Chhina

From Wikipedia, the free encyclopedia
Jump to: navigation, search
Chhina
Jat Clan
Location Punjab (Pakistan) and Punjab (India)
Language Punjabi
Religion Islam and Sikhism

Chhina or Chheena is a Jat clan of India and Pakistan.

Traditional origin and history[edit]

Main article: Jat people

According to Horace Rose, the Bahawalpur Chhina genealogy gives them common origin with the Wattu. They claim origin from Chhina, a descendant of Jaypal, the brother of Rajpal, from whom are descended the Wattu.[1] The Muslim Chhina claim that they were converted to Islam by Baba Farid-ud-Din of Pakpattan. This is said to have occurred during the time of Pheru, eighteenth in descent from the eponymous Chhina. They are mentioned as a courageous and hardworking people.[1] Rose also lists an alternate theory of the Chhina being descended from Raja Agarsen Surajbansi.[2] According to the Majha tradition, the Chhina are a Jadubansi clan. The eponym of the clan, Chhina Rao was one of the sixteen sons of Raja Salwan. He held the lands between the Ravi and the Beas.[3] However, Sir Lepel Henry Griffin alludes to Miru, the founder of the Chhina villages in Amritsar district, as a Gill Jat.[4]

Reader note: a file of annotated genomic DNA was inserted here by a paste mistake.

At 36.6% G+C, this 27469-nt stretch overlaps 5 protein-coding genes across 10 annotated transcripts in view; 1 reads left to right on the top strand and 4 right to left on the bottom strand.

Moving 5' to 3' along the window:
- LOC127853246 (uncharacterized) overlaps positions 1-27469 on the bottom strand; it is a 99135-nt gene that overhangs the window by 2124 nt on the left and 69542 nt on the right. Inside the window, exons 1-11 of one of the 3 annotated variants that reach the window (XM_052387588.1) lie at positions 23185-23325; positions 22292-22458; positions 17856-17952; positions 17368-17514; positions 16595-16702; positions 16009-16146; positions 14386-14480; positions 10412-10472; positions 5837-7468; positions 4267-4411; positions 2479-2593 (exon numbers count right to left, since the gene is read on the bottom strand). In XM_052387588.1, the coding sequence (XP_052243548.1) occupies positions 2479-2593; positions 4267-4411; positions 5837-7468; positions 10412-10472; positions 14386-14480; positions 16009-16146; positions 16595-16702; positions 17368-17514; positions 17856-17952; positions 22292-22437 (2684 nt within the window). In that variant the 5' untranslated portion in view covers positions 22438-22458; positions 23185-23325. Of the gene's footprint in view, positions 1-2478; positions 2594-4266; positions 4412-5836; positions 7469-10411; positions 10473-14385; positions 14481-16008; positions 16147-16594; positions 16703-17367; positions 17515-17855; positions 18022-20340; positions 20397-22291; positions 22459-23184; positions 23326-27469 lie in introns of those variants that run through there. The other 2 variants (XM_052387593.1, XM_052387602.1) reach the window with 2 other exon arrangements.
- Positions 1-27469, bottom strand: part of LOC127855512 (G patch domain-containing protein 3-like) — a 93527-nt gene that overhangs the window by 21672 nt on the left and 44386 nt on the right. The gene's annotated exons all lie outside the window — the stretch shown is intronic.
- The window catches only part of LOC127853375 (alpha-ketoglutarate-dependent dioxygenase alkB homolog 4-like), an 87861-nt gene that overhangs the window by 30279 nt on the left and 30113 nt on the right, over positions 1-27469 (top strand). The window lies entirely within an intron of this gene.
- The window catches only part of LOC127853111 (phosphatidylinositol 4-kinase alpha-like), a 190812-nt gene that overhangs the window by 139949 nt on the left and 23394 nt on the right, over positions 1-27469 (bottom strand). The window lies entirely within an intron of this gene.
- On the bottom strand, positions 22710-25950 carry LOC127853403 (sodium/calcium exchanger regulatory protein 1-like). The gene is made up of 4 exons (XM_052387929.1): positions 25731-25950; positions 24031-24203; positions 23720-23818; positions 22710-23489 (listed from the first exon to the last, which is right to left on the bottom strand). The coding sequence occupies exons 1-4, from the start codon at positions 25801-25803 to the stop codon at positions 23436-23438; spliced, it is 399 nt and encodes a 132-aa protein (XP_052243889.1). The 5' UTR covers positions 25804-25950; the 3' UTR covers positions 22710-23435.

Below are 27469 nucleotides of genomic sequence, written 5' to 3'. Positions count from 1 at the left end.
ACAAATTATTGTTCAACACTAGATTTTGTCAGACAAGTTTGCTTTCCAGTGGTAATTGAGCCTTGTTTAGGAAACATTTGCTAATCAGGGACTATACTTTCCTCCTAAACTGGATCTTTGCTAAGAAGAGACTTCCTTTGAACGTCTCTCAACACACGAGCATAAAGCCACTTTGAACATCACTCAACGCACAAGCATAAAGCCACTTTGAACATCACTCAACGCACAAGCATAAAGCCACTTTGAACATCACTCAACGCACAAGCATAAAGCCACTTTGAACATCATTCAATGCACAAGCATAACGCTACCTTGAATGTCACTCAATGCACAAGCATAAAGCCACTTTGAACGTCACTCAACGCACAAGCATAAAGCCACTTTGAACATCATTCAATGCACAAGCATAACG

Migrations[edit]

Rose mentions that there was a migration of various Jat clans, including the Chhina from Bahawalpur and Multan, in the early 15th century. These clans went up the Indus, gradually occupied the country on the edge of the Mianwali Thal, and then crossed the Indus. The Chhina also held onto large tracts in the Thal.[5] Jamki, near Sialkot, is considered the oldest Chhina settlement in the north of Punjab.[3] It is said to be founded by a Chhina Jat who held the title of Jam.[1] Sir Lepel Henry Griffin dates the founding of the Chhina villages in Amritsar district to around 1600 CE.[6]

Prominent Chhinas[edit]

References[edit]